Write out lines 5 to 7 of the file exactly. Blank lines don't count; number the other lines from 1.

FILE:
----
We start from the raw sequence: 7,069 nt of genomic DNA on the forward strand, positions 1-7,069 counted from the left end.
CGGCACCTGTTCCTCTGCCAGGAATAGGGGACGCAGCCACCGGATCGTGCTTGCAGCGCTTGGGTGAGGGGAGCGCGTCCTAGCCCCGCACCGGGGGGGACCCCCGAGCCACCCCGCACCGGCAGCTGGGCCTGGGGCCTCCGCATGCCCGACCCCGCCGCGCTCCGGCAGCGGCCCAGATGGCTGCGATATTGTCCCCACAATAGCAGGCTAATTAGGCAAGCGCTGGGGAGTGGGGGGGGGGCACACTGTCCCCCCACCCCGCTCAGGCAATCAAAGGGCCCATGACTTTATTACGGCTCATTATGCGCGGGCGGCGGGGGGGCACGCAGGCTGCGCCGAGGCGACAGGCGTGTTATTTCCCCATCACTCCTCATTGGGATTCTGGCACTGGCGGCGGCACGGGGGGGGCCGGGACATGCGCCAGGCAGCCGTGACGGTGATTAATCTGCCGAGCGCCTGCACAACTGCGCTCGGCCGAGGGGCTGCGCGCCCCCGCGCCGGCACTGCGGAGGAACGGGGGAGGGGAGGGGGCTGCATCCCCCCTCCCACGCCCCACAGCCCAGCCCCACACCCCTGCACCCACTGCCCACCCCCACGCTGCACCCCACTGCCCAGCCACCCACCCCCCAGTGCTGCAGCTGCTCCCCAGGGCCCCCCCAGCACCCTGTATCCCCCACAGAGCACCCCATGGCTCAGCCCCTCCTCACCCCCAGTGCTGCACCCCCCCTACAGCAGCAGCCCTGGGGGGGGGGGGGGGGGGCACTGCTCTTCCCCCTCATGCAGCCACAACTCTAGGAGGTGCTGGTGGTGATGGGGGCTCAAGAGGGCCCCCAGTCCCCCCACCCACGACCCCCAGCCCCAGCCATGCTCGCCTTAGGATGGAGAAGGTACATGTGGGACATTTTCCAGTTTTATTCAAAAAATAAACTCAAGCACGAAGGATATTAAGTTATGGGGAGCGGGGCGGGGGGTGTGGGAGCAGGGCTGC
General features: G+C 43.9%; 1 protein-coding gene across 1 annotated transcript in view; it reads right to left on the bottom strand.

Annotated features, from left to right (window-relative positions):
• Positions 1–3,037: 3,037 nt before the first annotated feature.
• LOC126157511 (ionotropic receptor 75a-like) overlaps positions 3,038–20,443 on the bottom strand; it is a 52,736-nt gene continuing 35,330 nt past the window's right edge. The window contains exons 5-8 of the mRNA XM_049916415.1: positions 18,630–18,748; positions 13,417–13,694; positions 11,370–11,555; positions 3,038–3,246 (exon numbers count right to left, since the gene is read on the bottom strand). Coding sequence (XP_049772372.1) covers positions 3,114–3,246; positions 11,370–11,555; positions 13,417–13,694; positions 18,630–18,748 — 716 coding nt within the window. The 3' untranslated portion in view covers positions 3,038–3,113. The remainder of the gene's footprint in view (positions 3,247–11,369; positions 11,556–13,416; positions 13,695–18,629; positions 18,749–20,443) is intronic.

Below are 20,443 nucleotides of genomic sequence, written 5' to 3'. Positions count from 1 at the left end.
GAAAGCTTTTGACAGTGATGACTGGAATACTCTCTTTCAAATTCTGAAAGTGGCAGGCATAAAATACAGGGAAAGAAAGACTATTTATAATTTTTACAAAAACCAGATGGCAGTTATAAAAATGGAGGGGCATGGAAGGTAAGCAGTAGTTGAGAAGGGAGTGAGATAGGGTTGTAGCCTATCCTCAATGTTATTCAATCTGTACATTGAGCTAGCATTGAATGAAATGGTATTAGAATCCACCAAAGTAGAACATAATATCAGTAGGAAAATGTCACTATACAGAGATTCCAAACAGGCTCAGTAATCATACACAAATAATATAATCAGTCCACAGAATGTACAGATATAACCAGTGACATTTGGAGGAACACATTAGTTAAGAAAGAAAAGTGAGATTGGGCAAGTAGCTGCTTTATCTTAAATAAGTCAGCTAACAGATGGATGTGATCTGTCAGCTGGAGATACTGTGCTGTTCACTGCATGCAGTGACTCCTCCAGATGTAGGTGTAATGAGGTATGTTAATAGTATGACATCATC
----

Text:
• Positions 1–3,037: 3,037 nt before the first annotated feature.
• LOC126157511 (ionotropic receptor 75a-like) overlaps positions 3,038–20,443 on the bottom strand; it is a 52,736-nt gene continuing 35,330 nt past the window's right edge. The window contains exons 5-8 of the mRNA XM_049916415.1: positions 18,630–18,748; positions 13,417–13,694; positions 11,370–11,555; positions 3,038–3,246 (exon numbers count right to left, since the gene is read on the bottom strand). Coding sequence (XP_049772372.1) covers positions 3,114–3,246; positions 11,370–11,555; positions 13,417–13,694; positions 18,630–18,748 — 716 coding nt within the window. The 3' untranslated portion in view covers positions 3,038–3,113. The remainder of the gene's footprint in view (positions 3,247–11,369; positions 11,556–13,416; positions 13,695–18,629; positions 18,749–20,443) is intronic.

Below are 20,443 nucleotides of genomic sequence, written 5' to 3'. Positions count from 1 at the left end.